How to prepare your home for the next Texas wildfire

September 30, 2020

Learn what steps you can take to prepare your home for the next Texas wildfire


Silhouette of a house with a wildfire burning behind it

There are few things more frightening than a wildfire; they indiscriminately tear across landscapes, consuming everything in their paths. Although Texas has been relatively free from wildfires in recent years, if the right conditions arise, a simple spark could spell disaster. But while a wildfire may seem like an unstoppable force of nature, there are some steps you can take to potentially mitigate damage to your home. There's no time like the present to begin, so today, we'll discuss how to prepare your home for the next Texas wildfire.

Wildfires in Texas


In 2010, a severe drought began to develop in Texas - one of the worst on record. These weather conditions, combined with a bumper crop of grass growth across the state, made the Lone Star State ripe for wildfires.

Then, in 2011, not one, but 31,453 fires began burning statewide and by the end, almost 4,000,000 acres of land and 2,947 homes had burned creating plumes of smoke visible from space

Since then, Texas hasn't experienced droughts of that magnitude, nor have there been wildfires on that scale. But as fires sprout up all across the west coast, we're reminded that it isn't a question of if, but when.

What are some of the best ways to prepare your home for a wildfire?


The 2011 Texas wildfires were some of the worst in Texas history, but it doesn't take a catastrophic event to pose a risk to your home and property. While we can't control droughts, there are certain steps you can take to prepare your home in the event that a wildfire heads your way. 

Preparing your home before a wildfire begins


Develop an emergency plan. Similar to developing an emergency plan for a hurricane, it's important to have a plan in place for wildfires. Sit down with your family and discuss what needs to be done, and who is responsible for doing it.

When evacuation orders are issued, it's important to make sure that your vehicle is prepared to leave ahead of time. This means keeping it fueled and ensuring that it is road-ready. Consider asking several family members or friends if you can potentially use their home as a refuge (assuming it is out of harm's way).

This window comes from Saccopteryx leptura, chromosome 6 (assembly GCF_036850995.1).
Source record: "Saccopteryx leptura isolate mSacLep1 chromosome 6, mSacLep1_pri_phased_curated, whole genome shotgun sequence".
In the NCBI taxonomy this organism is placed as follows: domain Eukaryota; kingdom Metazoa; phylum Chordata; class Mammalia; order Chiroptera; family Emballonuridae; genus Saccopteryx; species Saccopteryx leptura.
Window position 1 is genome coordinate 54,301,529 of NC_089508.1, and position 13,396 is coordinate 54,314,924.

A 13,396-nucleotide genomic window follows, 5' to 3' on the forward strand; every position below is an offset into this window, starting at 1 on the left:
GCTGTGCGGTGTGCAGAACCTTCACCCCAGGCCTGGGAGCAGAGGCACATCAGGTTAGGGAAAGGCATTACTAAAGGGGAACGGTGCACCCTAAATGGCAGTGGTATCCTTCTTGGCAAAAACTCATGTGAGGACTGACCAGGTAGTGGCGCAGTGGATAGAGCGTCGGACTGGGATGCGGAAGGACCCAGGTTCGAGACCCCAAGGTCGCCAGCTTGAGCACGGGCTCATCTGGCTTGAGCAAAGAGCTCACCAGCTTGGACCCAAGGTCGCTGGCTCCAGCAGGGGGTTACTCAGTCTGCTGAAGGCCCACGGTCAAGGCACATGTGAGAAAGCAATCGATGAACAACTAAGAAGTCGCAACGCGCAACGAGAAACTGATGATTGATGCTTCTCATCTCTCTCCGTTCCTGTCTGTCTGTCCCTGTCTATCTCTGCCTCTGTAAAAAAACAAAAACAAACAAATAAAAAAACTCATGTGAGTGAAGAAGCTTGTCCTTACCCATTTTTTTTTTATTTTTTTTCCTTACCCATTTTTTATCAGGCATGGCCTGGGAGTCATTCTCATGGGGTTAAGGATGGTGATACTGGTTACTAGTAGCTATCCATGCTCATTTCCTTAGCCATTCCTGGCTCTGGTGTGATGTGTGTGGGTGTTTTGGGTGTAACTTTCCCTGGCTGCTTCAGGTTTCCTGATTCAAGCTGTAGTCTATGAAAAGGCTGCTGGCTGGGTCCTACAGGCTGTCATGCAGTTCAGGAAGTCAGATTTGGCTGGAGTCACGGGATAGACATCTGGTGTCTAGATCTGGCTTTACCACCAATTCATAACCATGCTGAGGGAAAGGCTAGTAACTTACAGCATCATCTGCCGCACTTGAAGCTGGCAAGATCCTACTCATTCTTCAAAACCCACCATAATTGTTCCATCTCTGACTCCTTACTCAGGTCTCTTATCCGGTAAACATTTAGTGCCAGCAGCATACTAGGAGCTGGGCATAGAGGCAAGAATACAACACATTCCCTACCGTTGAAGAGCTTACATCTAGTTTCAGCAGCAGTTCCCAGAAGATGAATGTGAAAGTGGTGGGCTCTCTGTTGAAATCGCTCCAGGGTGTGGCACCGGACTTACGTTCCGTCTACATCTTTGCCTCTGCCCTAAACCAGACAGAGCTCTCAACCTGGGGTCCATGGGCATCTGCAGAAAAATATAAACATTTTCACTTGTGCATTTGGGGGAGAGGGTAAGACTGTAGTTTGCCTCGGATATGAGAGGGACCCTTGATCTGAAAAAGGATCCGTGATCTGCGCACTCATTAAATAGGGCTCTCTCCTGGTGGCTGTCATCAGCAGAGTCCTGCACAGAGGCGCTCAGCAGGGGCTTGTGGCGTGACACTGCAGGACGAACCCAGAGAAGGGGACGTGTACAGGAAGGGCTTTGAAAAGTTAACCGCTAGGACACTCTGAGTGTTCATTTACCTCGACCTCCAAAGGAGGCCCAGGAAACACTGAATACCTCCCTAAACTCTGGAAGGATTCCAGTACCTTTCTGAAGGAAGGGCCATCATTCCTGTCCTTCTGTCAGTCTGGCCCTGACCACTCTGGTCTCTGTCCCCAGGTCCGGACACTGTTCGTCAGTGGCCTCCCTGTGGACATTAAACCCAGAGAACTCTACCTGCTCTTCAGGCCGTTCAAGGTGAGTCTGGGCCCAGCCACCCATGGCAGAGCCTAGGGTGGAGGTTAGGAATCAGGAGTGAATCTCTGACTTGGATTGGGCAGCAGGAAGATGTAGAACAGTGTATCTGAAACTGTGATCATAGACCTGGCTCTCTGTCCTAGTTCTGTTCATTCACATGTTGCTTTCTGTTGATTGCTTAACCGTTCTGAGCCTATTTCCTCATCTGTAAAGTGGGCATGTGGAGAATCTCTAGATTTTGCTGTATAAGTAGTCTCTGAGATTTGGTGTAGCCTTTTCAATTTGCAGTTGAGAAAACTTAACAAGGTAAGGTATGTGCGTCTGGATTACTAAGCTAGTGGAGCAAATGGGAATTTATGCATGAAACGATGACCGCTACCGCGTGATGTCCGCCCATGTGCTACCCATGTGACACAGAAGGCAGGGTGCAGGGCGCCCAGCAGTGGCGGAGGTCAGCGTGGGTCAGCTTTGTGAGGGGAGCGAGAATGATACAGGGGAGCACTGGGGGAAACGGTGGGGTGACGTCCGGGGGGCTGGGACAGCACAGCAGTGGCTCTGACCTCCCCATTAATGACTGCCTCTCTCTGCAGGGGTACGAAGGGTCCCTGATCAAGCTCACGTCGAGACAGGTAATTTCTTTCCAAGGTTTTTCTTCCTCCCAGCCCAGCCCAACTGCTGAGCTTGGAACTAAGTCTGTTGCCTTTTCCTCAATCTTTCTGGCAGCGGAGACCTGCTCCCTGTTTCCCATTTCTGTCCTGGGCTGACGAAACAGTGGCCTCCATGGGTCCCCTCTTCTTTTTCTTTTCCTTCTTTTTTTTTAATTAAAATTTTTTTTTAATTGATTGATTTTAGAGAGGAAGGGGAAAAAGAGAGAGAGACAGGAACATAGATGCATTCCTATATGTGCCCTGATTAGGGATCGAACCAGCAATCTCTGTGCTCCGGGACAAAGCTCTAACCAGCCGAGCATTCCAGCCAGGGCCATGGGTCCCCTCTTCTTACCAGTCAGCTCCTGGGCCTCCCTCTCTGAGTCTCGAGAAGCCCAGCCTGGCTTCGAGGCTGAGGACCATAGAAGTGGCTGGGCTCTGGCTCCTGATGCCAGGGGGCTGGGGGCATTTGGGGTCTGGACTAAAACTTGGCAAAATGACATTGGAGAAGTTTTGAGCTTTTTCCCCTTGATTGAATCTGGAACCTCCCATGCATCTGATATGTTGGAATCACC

Finally, it's always a good idea to have a disaster kit ready ahead of time. This might include essentials, such as a first aid kit, a flashlight with batteries, water, a small amount of cash, a map, backup medication, and so on.

Remove flammable mulch and vegetation from your home. If you have flammable mulch or plants within 5 feet of your home, it's a good idea to consider moving them out of that range. Of course, this can be a very involved process, but consider it the next time you are planning to have landscaping work done.

Keep gutters clean. Whilekeeping the gutters on your roof clean is an essential step in preparing your home for a hurricane or heavy rains, it's also an important step to take when preparing your home for wildfires. When leaves and twigs collect in the gutter and dry out, they become the perfect kindling for wayward embers that could float and land on your roof. 

Keep trees trimmed. Keeping the trees in your yard trimmed is also an important step in mitigating damage from both hurricanes and wildfires. You should always try and keep branches and boughs at least 10 feet away from your roof to prevent flames from using them as a bridge to your house. 

It's also a good idea to keep branches trimmed at least 10 feet off the ground. If the grass below a tree is on fire, it will often use low-hanging limbs as a sort of ladder fuel. Of course, if the fire is large and hot enough, your tree will likely catch fire anyway, but the trunks of many trees are far more fire resistant than their smaller limbs. 

Install fire resistant materials on your home. If you have the opportunity to install fire resistant materials on the exterior of your home, this can go a long way to protecting it in the event of a wildfire. While altering the siding of your house may not be possible, there are a number of different types of roof shingles that withstand embers and flames better than others.

Furthermore, if you're planning on building a deck, consider using materials that aren't as susceptible to fire. Alternatively, there are a number of fire-resistant chemical treatments you can apply to a wooden deck if you have already built one. 

Inspect smoke alarms. Inspecting and installing smoke detectors and alarms is an essential part of being a homeowner even if the threat of a wildfire isn't imminent. It is recommended that you test your smoke alarms once a month and replace the batteries once or twice a year.

Keep flammable objects away from your house. While it may be tempting to stack firewood close to your home for heat in the winter, this can be quite dangerous in the event of a wildfire. Furthermore, if you have a compost heap, or any other large collection of similar flammable materials, it's important to keep them at least 30 feet away from the house if possible.

Finally, if at all possible, keep spare fuel cans, such as those used for lawn mowers, oil cans, and propane tanks 30 feet away from your home, too.  

Rake leaves, clear dead limbs. Regular yard maintenance isn't just a way to keep your home looking sharp - it can be an important way to protect your home from wildfires! Regularly rake fallen leaves, collect dead limbs, and dispose of them at least 30 feet away from your house. It is especially important to clear the areas beneath trees, as the dried twigs and leaves can add fuel to a fire and possibly catch your trees on fire.